Then you have the sanctions war. Much of what has been imposed on Russia has been done outside the normal channels. The whole point of the New World Order is that it is a rules based world and those rules are administered though global entities like the World Bank and the World Trade Organization. The point of these groups is to hash out difference between countries. All of those were bypassed. Even the legislatures of the respective countries were bypassed.
When you put the two ways of waging the war side-by-side, you get a picture that is the opposite of what is presented. The one side is bogging itself down in paperwork and legalism while the other side is cutting through the red tape and the rule of law to implement the latest polices. In a way, it is like this war is being waged between the bureaucracy of the post office and the leadership of the Mafia. It is a war between two entirely alien ways of viewing the world.
Another place you see the contrast is in public relations. The Russians have abandoned the field when it comes to the meme war. They have invested no effort in winning the daily news cycle or spinning events into clever narratives. Instead, they provide daily updates on the granular details of the war. If you care about how many flat tires were fixed by Russian forces every day, the Ministry of Defense is your source. Their reports are a dry accounting of the basic facts.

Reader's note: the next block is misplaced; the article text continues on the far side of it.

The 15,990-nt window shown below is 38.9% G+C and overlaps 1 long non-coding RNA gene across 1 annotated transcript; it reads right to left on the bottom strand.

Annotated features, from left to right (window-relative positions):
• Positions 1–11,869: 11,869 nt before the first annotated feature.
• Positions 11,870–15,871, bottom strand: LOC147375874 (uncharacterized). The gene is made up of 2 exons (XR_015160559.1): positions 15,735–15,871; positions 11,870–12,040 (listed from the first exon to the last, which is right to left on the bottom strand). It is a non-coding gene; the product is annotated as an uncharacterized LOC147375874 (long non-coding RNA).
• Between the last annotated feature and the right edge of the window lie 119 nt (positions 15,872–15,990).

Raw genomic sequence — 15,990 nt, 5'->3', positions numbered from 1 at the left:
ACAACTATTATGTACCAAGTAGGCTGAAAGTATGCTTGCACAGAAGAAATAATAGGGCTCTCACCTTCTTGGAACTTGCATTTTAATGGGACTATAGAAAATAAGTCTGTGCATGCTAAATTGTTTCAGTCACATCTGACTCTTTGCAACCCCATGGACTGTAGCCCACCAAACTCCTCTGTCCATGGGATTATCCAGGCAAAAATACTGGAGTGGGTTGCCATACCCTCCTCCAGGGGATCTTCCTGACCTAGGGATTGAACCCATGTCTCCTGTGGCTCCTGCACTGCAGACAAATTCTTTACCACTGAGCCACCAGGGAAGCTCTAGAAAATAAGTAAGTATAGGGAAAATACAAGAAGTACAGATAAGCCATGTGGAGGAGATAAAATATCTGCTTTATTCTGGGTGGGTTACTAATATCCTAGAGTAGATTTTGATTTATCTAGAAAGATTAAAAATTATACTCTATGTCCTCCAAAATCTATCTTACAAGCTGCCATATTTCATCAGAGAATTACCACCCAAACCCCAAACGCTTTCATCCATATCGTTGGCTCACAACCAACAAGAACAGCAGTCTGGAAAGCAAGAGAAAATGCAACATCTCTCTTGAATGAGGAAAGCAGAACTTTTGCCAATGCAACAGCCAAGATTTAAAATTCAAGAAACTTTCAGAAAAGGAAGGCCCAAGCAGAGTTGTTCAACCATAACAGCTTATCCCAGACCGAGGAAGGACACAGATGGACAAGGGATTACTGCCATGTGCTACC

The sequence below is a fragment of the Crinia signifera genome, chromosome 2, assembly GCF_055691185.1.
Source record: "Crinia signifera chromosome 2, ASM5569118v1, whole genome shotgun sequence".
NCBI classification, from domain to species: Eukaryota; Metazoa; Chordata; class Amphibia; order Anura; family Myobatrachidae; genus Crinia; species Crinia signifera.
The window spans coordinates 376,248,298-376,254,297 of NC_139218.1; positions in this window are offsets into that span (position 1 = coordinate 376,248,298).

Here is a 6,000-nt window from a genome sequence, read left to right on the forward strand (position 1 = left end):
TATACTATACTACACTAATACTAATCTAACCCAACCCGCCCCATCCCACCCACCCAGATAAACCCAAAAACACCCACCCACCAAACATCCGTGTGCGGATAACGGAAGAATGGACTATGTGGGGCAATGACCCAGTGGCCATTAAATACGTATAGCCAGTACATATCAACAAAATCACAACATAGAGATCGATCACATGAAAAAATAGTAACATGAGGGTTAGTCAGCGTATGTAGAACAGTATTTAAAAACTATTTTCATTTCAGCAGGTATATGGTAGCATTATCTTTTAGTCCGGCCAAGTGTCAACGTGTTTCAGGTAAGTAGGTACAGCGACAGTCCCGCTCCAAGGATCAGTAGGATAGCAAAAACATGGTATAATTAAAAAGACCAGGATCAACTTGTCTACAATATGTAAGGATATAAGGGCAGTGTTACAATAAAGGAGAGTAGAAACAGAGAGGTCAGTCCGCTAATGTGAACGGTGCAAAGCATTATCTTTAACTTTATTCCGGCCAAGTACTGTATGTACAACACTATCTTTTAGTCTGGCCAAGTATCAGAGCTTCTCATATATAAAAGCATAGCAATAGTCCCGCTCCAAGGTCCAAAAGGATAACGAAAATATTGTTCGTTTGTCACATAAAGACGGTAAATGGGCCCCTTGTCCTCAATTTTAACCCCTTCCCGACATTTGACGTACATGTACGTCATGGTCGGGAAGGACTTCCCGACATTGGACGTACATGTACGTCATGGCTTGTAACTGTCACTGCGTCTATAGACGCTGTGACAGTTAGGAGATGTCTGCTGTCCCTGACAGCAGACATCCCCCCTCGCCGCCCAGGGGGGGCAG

On the other hand, the Western side of the war is a carnival of creative stories that are splashed across Western media. The occupation of abandoned territory in the north was treated like the Battle of the Bulge. The terror attack on the Kerch bridge was a great blow to the Russian army. Once it was clear the bridge was not destroyed and was back in service, it was off to the next narrative. The West has been waging this war on the internet as if it is actually taking place there.
Probably the biggest difference between the two sides is how they explain their respective involvement in the war. The Russians see it as a defense of the Russian people and the Russian homeland. The people in the Donbas are Russians and therefore must be defended by Russia. Further, Western activity in Ukraine is portrayed as part of a larger American effort to destroy Russia. The Russian people are once again being called upon to defend the motherland.
In the West, the war is an abstract thing. It is a defense of democracy, which is a thing no one bothers to explain. In fact, if you ask what it means you get shouted down as a threat to our democracy. Like so much of what has happened in the West over the last three decades, this war is a moral signifier. If you support it, you are a good person, but if you have doubts, it means you are a bad person. Even thinking about why this is true is a sign you may be a bad person.
All wars have consequences but it is never easy to see what they are until they finally arrive, usually long after the fighting has ended. No one at the end of the Great War imagined the events of the 1930’s. In this case, the West is sure that what lies ahead is their New World Order. The Russians think what lies ahead is a multipolar world of which they are an important part. Two powers, fighting two wars with two visions of what comes next and both cannot be right.
¹We know. Everyone knows.